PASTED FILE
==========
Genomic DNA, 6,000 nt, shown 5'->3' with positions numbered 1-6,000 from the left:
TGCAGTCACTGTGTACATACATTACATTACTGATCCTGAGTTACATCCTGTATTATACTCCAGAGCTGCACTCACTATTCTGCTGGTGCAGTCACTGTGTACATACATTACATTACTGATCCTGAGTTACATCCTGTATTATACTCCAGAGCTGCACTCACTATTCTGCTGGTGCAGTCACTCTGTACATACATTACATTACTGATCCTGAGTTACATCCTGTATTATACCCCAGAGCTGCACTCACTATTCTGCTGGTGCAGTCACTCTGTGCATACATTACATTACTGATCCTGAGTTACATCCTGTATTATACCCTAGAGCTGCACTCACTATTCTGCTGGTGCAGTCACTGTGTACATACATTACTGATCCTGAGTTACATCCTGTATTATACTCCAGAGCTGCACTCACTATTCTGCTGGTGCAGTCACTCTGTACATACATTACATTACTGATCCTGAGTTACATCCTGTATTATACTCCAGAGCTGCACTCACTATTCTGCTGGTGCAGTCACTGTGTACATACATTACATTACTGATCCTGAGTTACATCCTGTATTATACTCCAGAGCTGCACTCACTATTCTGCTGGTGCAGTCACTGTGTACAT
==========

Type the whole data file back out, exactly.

Genomic DNA, 6,000 nt, shown 5'->3' with positions numbered 1-6,000 from the left:
TGCAGTCACTGTGTACATACATTACATTACTGATCCTGAGTTACATCCTGTATTATACTCCAGAGCTGCACTCACTATTCTGCTGGTGCAGTCACTGTGTACATACATTACATTACTGATCCTGAGTTACATCCTGTATTATACTCCAGAGCTGCACTCACTATTCTGCTGGTGCAGTCACTCTGTACATACATTACATTACTGATCCTGAGTTACATCCTGTATTATACCCCAGAGCTGCACTCACTATTCTGCTGGTGCAGTCACTCTGTGCATACATTACATTACTGATCCTGAGTTACATCCTGTATTATACCCTAGAGCTGCACTCACTATTCTGCTGGTGCAGTCACTGTGTACATACATTACTGATCCTGAGTTACATCCTGTATTATACTCCAGAGCTGCACTCACTATTCTGCTGGTGCAGTCACTCTGTACATACATTACATTACTGATCCTGAGTTACATCCTGTATTATACTCCAGAGCTGCACTCACTATTCTGCTGGTGCAGTCACTGTGTACATACATTACATTACTGATCCTGAGTTACATCCTGTATTATACTCCAGAGCTGCACTCACTATTCTGCTGGTGCAGTCACTGTGTACAT